Each Knesset session is known by its election number. Thus the Knesset elected by Israel's first election in 1949 is known as the First Knesset. The current Knesset, elected in 2009 is the Eighteenth Knesset.


Current Knesset

The composition of the current Knesset was determined by the 2009 election. At present there are 18 parties represented in the Knesset on 12 lists (some parties run for election together on joint lists). Though it has not yet happened in the current session, in every Knesset to date (save the remarkably stable Third) parties have split up during the Knesset's term, leading to the creation of new parties or resulting in MKs sitting as independents.

The parties in the current Knesset are shown in the table below.

Party Seats
Kadima 28
Likud 27
Yisrael Beiteinu 15
Labor 13
Shas 11
United Torah Judaism* 5
National Union** 4
Hadash 4
United Arab List-Ta'al 4
The Jewish Home 3
New Movement-Meretz 3
Balad 3
Total 120

* United Torah Judaism is an alliance of Agudat Israel and Degel HaTorah.

** The National Union is an alliance of Eretz Yisrael Shelanu, Hatikva, Moledet and Tkuma.

February 2009 elections

The Knesset was reconstituted following elections in February 2009, which resulted 28 seats for Kadima, 27 for Likud, 15 for Yisrael Beiteinu, 13 for Labor, 12 for three small religious parties (5 for United Torah Judaism, 4 for National Union and 3 for Jewish Home), 11 for Shas, 7 for two Arab parties (4 for Ta'al, 3 for Balad), 4 for the non-Zionist Hadash, and 3 for the left-wing Jewish party Meretz.

Although the Central Elections Committee attempted to ban the participation of the two Arab parties United Arab List-Ta'al and Balad for alleged disloyalty to the state and support of Israel's enemies, the ban was, by a vote of 8 to 1, overturned by the Israeli Supreme Court, allowing the parties to participate.[6][7]


  • February 14, 1949: First meeting of the Constituent Assembly, Jewish Agency, Jerusalem
  • March 8, 1949-December 14, 1949: Kessem Cinema in Tel Aviv (Migdal HaOpera is situated there today)
  • December 26, 1949-March 8, 1950: Jewish Agency, Jerusalem
  • March 13, 1950: Froumine Building, King George Street, Jerusalem.
  • 1950-1955: Israeli government holds architectural competitions for the permanent Knesset building
  • 1955: Government approves plans to build the Knesset in its current location
  • 1957: James A. de Rothschild informs Prime Minister David Ben-Gurion of his desire to finance the construction of the building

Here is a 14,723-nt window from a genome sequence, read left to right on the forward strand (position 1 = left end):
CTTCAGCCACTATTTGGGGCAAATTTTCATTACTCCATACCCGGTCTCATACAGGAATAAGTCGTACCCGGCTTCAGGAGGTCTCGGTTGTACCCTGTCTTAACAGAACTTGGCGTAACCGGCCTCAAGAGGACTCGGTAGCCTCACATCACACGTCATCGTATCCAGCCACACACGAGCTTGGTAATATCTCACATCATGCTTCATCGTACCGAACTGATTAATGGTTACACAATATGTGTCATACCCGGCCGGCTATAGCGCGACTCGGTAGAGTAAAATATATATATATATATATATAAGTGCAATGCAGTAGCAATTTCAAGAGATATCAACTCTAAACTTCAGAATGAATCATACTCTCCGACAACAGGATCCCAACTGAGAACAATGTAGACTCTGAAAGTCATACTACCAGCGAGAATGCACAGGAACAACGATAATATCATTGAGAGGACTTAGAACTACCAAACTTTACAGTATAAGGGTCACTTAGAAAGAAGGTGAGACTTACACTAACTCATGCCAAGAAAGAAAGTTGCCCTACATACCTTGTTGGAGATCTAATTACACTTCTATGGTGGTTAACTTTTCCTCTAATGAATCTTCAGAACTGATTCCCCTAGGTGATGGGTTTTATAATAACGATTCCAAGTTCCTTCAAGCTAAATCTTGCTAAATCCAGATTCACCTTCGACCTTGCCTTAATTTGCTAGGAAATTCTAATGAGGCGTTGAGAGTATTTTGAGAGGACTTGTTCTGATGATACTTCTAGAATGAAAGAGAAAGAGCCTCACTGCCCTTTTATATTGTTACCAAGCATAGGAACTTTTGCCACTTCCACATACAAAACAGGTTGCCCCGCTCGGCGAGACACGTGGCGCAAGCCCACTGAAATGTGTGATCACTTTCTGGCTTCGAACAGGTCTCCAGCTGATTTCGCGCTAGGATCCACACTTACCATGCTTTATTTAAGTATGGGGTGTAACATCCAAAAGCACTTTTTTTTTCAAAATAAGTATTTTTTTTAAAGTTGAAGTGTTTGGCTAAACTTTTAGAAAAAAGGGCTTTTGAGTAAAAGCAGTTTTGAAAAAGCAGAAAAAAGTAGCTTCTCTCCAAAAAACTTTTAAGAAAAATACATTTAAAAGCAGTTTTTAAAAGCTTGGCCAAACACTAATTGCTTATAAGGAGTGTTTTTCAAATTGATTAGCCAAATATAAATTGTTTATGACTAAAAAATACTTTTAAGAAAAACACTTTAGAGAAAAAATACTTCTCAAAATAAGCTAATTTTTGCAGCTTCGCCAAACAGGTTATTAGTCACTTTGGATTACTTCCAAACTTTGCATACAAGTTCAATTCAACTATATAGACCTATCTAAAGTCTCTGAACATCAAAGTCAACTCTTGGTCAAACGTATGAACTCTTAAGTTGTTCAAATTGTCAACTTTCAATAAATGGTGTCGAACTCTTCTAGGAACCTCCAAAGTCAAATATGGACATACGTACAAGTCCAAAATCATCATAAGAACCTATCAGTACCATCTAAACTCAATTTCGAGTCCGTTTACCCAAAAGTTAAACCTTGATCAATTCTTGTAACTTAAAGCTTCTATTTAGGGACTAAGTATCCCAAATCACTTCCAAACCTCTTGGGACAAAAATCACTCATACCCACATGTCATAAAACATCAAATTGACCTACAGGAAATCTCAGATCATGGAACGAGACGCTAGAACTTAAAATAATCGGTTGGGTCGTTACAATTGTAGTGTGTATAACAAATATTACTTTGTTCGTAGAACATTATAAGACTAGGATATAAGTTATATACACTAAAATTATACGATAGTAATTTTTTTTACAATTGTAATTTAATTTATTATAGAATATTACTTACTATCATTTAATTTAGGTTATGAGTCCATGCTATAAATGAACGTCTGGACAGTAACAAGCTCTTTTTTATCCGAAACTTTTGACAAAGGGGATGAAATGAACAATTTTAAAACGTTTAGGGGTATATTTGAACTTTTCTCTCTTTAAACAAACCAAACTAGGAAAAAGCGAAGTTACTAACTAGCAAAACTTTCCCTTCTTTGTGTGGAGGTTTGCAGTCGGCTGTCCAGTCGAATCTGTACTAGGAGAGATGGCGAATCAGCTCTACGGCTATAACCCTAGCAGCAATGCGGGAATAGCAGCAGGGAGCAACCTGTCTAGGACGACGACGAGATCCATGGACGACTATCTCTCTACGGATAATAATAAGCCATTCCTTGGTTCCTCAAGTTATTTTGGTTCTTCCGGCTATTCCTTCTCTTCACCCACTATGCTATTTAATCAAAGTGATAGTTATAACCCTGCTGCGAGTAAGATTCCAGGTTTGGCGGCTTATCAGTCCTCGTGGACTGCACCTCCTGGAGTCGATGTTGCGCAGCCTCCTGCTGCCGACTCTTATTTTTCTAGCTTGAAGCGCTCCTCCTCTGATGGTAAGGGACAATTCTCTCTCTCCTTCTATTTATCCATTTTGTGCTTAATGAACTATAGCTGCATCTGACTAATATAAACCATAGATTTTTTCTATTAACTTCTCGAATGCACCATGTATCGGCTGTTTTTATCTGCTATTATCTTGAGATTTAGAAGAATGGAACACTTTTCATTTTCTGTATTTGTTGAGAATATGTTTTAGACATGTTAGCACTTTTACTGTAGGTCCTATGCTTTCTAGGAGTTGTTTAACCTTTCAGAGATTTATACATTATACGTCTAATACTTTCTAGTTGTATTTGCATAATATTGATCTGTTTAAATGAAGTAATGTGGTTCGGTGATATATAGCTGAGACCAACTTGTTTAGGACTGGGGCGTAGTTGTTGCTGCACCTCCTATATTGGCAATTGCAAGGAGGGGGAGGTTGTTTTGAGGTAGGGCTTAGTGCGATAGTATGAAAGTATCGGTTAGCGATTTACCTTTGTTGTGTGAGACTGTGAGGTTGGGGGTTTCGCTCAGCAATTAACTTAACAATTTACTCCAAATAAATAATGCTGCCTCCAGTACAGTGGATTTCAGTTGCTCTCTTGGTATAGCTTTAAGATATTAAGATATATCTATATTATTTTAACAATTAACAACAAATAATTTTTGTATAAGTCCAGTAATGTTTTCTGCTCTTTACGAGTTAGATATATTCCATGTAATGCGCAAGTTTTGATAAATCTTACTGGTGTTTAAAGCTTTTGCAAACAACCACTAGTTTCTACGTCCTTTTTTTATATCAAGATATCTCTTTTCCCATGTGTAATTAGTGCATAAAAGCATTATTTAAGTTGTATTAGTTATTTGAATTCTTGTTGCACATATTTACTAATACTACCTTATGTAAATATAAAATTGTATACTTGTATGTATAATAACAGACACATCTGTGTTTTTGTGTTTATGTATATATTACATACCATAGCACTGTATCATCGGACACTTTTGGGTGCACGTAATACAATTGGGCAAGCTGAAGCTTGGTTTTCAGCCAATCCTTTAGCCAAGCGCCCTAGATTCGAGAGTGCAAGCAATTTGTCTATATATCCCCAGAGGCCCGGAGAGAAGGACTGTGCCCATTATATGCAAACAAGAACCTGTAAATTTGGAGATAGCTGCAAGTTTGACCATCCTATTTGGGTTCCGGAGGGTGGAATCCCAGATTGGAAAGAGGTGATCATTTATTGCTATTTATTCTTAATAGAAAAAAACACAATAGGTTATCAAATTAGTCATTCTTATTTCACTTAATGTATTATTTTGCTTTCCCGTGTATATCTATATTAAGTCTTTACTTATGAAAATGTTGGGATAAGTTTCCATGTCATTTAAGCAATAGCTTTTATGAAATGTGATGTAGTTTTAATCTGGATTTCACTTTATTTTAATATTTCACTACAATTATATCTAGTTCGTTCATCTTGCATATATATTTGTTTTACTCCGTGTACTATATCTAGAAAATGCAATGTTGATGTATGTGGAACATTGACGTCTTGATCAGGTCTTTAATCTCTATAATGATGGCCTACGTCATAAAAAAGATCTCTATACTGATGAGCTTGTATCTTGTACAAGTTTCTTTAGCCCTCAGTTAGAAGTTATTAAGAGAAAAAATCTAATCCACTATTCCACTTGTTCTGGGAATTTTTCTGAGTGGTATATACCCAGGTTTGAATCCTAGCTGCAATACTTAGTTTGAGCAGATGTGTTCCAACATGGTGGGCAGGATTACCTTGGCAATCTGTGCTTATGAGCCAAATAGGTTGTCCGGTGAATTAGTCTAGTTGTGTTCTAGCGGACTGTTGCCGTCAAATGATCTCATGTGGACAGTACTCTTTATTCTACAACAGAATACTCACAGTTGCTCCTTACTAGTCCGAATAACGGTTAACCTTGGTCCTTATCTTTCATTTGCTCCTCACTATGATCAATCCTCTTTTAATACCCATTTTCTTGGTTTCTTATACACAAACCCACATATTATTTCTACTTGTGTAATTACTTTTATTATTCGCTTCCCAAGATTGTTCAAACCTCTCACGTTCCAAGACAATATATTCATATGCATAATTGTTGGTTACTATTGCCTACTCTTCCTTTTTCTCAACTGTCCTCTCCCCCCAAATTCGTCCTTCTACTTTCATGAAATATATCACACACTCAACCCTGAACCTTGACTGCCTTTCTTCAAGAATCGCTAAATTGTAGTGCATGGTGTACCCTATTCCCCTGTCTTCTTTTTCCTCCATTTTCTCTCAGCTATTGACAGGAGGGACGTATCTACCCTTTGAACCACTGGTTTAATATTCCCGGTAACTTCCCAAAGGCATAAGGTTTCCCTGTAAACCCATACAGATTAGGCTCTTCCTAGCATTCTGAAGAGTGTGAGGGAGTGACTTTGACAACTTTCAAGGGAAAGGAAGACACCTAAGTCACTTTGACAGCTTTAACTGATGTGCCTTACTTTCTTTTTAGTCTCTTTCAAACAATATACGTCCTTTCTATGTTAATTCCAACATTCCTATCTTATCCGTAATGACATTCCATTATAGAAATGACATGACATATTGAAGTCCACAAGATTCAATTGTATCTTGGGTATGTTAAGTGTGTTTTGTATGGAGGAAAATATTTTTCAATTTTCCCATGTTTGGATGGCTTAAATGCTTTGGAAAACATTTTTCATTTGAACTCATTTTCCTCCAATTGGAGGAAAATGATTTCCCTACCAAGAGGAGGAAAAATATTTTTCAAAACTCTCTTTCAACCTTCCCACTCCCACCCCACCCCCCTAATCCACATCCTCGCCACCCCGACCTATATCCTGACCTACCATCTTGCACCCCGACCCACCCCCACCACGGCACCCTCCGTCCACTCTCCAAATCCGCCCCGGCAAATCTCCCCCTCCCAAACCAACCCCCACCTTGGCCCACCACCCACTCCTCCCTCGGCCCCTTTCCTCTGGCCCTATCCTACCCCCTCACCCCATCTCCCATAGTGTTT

• October 14, 1958: Cornerstone-laying for new Knesset building
  • August 31, 1966: Dedication of new building (in the days of the Sixth Knesset)
  • 1981: Construction of new wing begins
  • 1992: New wing opens
  • 2005: Construction of another new wing

Frequent tours

The Knesset holds morning tours in Hebrew, English, French, Spanish, Arabic, German and Russian, on Sunday and Thursday and there are also live session viewing times on Monday, Tuesday and Wednesday mornings.[8]

See also


External links

Coordinates: 31°46′36″N 35°12′19″E / 31.77667°N 35.20528°E / 31.77667; 35.20528


Up to date as of January 15, 2010

Definition from Wiktionary, a free dictionary

See also knesset



Wikipedia has an article on:



From Hebrew כנסת (k'néset).


  • IPA: /ˈknɛsɛt/

Proper noun




  1. The Israeli parliament, located in Jerusalem.

Simple English

File:Coat of arms of Israel (Alternative Blue-Gold).svg

File:Knesset Building (South Side).JPG

Type Unicameral
Speaker Reuven Rivlin, Likud
since March 30, 2009
Deputy Speaker
Leader of the Opposition Tzipi Livni, Kadima
since March 30, 2009
Members 120
Political groups Kadima
Last elections March 30, 2009
Meeting place Knesset, Jerusalem, Israel
Web site

The Knesset (Hebrew: ‎הכנסת; the gathering[1] or assembly; Arabic: الكنيست) is the legislative branch of the government of Israel. It makes laws, elects the president and prime minister, supervises the work of the government, and has the power to remove the President and the State Comptroller from office and to call new elections. The Knesset has de jure authority to make and change any laws without being overturned. It can pass any law by a simple majority. There are 120 members in the Knesset.


  1. The Oxford Dictionary of English, Oxford University Press, 2005